Los Angeles, CA (PRWEB) August 12, 2012
When the subprime crisis hit investment banking in late 2007, it caused billion-dollar losses for many major US and European banks. It also marked the beginning of a period of change for the Global Investment Banking and Brokerage industry in terms of regulation, consolidation and activities. Industry revenue is estimated to have plummeted by 36.1% in 2008, according to IBISWorld industry analyst Ee Jen Lee. Some of the largest industry players collapsed or were acquired by other companies. The major centers of investment banking activity, the United States and Europe, were most affected, while the banking systems of the Asia-Pacific region and developing economies were relatively unscathed.
“In 2009, the Global Investment Banking and Brokerage industry rebounded strongly, receiving a boost from strong performances in fixed income products trading and a surge in demand for transaction advisory services,” Lee says. However, industry revenue fell again in 2010 as equity capital market activity declined and fears about the world economy developed once more due to the threat of a Greek debt default. In 2011, persistent fears and the credit downgrading of Portugal and America rocked financial markets, which caused business and investor confidence to decline. This put a stop to many capital raisings and caused merger and acquisition activity to weaken. FICC trading income was also badly affected by the high degree of market volatility and the threat of debt defaults. Due to persistent weakness in the global economy, industry revenue is projected to grow at only 3.8% in 2012. Over the five years through 2012, industry revenue is forecast to decline by 3.7% per annum to $295.3 trillion, primarily due to the large declines in revenue suffered during the financial crisis.
Over the next five years, the industry will be shaped and constrained by a raft of new regulations in the United States and parts of Europe. The implementation of Basel III, the Volcker Rule and possibly recommendations from the Vickers Report will further scatter the operations of investment banks. Investment banks will shift resources away from risky activities into more stable fee-based activities. Growth will no longer reach the high double digits as experienced after the dot-com bubble. In the next five years, industry revenue is forecast to grow. Concentration in global investment banking activities increased over 2008, as a number of large investment banks fell prey to acquisition and bankruptcy. An early purchase was that of Bear Stearns by JP Morgan. In September 2008, Bank of America purchased Merrill Lynch and the UK bank Barclays purchased the US operations of Lehman Brothers. The Japanese brokerage Nomura Holdings purchased Lehman Brothers' Asian operations. For more information, visit IBISWorld’s Global Investment Banking & Brokerage industry report page.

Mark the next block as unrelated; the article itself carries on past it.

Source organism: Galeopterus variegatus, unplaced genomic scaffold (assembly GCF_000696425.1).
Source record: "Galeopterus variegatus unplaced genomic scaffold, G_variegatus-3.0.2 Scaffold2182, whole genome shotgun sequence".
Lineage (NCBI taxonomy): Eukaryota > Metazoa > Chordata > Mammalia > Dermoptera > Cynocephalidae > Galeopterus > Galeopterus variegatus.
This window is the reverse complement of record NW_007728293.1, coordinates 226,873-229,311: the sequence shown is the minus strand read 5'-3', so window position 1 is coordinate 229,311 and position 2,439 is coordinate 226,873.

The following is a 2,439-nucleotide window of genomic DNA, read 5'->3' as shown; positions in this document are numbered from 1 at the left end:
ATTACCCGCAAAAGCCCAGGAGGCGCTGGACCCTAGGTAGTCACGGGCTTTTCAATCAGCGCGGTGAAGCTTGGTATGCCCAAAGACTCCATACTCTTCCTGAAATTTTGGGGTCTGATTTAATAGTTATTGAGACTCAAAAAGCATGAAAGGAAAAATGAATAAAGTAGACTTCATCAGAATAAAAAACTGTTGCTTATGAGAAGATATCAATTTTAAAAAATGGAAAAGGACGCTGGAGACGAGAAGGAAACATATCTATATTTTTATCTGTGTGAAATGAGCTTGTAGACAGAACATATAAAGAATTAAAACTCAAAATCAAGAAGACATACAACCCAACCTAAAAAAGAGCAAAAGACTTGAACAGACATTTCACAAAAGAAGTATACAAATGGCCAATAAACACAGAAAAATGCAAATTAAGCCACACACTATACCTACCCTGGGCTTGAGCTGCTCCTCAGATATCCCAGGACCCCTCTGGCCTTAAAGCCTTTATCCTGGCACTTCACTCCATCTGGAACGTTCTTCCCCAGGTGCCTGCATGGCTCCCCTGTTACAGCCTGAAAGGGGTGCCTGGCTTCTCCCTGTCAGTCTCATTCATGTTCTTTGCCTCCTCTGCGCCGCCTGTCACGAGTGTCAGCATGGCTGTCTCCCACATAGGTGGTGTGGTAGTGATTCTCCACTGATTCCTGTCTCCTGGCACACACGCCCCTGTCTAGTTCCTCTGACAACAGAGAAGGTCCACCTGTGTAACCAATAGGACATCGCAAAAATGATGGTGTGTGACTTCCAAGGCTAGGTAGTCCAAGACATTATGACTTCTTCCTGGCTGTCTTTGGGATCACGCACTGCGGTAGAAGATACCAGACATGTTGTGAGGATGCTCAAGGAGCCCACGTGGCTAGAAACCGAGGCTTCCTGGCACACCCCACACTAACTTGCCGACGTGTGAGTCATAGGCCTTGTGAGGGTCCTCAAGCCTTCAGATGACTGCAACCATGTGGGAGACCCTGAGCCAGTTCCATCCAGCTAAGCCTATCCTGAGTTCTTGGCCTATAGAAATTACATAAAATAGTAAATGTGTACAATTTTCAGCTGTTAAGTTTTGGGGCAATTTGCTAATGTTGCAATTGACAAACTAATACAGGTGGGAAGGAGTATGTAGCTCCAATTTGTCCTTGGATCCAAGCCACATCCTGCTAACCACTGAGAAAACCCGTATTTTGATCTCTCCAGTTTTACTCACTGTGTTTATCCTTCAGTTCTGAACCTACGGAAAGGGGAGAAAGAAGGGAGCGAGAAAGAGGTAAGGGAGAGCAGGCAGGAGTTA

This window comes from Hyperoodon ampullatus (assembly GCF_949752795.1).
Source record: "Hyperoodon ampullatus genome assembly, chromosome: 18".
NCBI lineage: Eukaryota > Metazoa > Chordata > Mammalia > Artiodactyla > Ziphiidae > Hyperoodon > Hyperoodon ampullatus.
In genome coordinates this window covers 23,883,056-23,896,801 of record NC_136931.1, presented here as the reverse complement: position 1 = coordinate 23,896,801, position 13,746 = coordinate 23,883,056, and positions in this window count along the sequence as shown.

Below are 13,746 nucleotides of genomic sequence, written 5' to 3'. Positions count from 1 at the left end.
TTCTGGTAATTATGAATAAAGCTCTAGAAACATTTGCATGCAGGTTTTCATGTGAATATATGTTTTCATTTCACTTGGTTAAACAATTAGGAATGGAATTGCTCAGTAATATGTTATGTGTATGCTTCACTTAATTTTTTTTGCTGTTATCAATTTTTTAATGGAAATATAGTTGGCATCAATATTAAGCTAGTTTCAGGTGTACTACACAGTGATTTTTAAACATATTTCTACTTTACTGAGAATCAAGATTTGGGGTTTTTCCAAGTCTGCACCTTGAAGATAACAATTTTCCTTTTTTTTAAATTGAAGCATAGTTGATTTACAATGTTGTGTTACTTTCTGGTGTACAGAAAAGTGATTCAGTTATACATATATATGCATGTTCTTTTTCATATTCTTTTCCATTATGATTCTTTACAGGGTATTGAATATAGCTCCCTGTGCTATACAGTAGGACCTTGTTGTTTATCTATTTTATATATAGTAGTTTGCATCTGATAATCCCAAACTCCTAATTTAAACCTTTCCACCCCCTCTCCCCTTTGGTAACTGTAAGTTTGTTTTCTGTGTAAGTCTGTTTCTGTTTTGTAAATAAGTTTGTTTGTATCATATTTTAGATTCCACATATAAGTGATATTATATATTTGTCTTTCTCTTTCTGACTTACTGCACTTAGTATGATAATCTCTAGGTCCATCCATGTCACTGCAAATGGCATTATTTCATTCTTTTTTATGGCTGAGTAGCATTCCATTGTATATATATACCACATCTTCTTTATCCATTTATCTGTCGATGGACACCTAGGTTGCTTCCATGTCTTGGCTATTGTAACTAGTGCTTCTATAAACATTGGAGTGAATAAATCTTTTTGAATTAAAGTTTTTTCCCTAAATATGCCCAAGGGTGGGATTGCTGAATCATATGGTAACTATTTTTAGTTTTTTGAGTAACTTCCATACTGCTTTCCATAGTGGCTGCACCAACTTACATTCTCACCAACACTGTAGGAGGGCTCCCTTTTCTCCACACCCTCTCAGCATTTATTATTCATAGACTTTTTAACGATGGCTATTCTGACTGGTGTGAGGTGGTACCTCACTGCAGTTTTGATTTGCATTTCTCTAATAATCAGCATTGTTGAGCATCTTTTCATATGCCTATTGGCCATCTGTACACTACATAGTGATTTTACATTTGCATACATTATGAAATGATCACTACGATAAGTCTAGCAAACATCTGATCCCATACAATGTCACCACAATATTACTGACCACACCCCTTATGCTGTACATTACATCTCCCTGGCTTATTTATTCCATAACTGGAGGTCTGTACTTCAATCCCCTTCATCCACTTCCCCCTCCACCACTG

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IBISWorld industry Report Key Topics
This industry covers investing banking and broking activities worldwide. Investment banking activities comprise corporate advisory services for mergers and acquisitions, corporate finance, and debt and equity underwriting services. It also includes trading activities both on behalf of clients or on the banks own account (principal trading). Trading occurs in fixed interest, currencies and commodities (FICCs), and equity products.
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Globalization & Trade
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Recognized as the nation’s most trusted independent source of industry and market research, IBISWorld offers a comprehensive database of unique industry information and analysis. With an extensive online portfolio, valued for its depth and scope, the company equips clients with the insight necessary to make better business decisions. Headquartered in Los Angeles, IBISWorld serves a range of business, professional service and government organizations through more than 10 locations worldwide. For more information, visit http://www.ibisworld.com or call 1-800-330-3772.